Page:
The virus is normally limited to certain parts of Africa but dozens of cases have now been confirmed across Europe, where authorities warn it could become endemic.
A growing number of Western countries are facing an unusual outbreak of monkeypox, a virus related to smallpox that's typically limited to Africa.
Dozens of cases of monkeypox have so far been reported in the UK and in at least 12 countries across the European Union: Austria, Belgium, France, Germany, Italy, Portugal, Slovenia, Spain, Sweden, the Netherlands, Denmark and the Czech Republic.
Switzerland, Norway and Israel confirmed their first cases of monkeypox over the weekend. The United States, Canada, Australia and Argentina have also reported infections. On Wednesday, the United Arab Emirates became the first Arabian Peninsula state to announce a case.
Most cases in Europe have so far been found in men who have sex with men, "which suggests that transmission may take place during intimate relations," the European Centre for Disease Prevention and Control (ECDC) said in a statement on Monday.
“Most of the current cases have presented with mild disease symptoms, and for the broader population, the likelihood of spread is very low,” said Andrea Ammon, the agency's director.
“However, the likelihood of further spread of the virus through close contact, for example during sexual activities among persons with multiple sexual partners, is considered to be high.”
UK health authorities said on Wednesday that 14 more cases of monkeypox had been detected in England, and one confirmed in Scotland, taking the total number of confirmed cases since May 7 to 71.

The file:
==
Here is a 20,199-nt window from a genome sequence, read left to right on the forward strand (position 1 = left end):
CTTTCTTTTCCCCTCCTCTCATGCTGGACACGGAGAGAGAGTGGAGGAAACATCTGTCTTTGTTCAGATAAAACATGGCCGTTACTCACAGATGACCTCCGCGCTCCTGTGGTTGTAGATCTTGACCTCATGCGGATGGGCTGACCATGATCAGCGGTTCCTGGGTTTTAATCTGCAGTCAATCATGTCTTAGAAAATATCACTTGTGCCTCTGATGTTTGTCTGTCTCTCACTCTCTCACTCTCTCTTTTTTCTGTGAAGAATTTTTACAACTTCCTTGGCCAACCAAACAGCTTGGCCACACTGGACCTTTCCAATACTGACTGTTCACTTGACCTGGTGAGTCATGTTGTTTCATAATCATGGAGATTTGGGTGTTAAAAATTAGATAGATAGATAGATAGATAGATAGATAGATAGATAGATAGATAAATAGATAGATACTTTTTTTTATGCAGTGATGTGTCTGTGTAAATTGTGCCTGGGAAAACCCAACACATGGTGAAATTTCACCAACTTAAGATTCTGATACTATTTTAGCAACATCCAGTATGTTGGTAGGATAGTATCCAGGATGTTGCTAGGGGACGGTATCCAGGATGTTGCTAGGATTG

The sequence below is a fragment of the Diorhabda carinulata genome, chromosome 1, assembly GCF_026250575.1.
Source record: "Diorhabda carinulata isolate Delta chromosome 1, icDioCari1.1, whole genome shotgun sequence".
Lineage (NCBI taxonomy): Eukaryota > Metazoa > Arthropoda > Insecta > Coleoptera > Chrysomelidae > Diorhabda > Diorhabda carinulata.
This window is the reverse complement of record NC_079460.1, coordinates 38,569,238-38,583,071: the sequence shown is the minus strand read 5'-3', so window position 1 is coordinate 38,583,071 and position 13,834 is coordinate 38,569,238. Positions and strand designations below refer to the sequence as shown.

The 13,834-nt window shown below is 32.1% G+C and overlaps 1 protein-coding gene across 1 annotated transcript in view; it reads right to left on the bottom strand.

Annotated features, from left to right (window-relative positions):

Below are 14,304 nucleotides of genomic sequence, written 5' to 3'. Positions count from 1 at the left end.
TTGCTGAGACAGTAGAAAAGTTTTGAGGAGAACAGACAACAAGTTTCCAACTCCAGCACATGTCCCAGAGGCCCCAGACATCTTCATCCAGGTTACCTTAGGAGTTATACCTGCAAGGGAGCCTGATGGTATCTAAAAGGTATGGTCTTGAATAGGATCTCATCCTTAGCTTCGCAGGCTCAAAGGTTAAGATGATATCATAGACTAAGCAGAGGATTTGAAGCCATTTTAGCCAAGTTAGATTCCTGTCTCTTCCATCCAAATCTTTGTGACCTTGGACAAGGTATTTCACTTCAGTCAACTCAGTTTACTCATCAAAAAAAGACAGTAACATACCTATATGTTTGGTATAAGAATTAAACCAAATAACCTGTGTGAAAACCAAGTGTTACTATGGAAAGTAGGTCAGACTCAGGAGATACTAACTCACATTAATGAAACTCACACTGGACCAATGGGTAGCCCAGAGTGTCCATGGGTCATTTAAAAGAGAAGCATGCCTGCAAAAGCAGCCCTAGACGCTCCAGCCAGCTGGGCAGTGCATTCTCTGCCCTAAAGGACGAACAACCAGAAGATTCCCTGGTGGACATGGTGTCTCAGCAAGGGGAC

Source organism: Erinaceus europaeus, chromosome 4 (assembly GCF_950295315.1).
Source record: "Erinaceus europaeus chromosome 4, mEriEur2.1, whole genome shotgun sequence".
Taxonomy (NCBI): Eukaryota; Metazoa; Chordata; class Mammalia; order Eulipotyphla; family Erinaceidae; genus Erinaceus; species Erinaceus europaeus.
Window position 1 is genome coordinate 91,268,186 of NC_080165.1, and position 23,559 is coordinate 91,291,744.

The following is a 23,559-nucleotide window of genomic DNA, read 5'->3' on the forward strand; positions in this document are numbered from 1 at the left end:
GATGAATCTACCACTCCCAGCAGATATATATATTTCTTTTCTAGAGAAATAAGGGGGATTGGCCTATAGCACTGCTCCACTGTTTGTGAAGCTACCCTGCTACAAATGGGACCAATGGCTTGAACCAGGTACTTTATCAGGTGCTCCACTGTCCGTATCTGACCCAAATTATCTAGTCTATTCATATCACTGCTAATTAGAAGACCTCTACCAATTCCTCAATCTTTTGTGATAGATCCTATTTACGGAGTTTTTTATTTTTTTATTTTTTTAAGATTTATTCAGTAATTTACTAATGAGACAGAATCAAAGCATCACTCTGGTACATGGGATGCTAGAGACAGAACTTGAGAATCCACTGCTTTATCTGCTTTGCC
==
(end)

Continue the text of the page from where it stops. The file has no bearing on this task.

Portugal revised its total upwards to 37, and Madrid health authorities said the capital had confirmed 30 cases.
Spanish health authorities are investigating possible links between a recent Gay Pride event in the Canary Islands, which drew some 80,000 people, and cases at a Madrid sauna.
Tracing and isolating contacts
European countries should focus on swiftly identifying and managing new cases, reporting them and tracing their contacts to stem the outbreak, the ECDC said.
Stella Kyriakides, European Commissioner for Health and Food Safety, added: “I am concerned about the increased number of reported monkeypox cases in the EU and globally. We are closely monitoring the situation, and whilst currently the likelihood of spread in the broader population is low, the situation is evolving".
"We all need to remain vigilant, ensure that contact tracing and adequate diagnostics capacity is in place, and ensure that we have the necessary vaccines, antivirals and personal protective equipment for health professionals available".
The ECDC says infected persons should remain isolated until scabs fall off and should especially avoid close contact with immunosuppressed people and pets.
"If human-to-animal transmission occurs, and the virus spreads in an animal population, there is a risk that the disease could become endemic in Europe," the agency said.
Abstaining from sexual activity and close physical contact is also advised until the rash heals. Close contacts of monkeypox cases should also self-monitor for the development of symptoms for 21 days after the last exposure.
The World Health Organization (WHO) said over the weekend it expects to identify more cases of monkeypox as it expands surveillance in countries where the disease is not typically found.
The agency’s Europe director warned that as summer begins across the continent, mass gatherings, festivals and parties could accelerate the spread of monkeypox.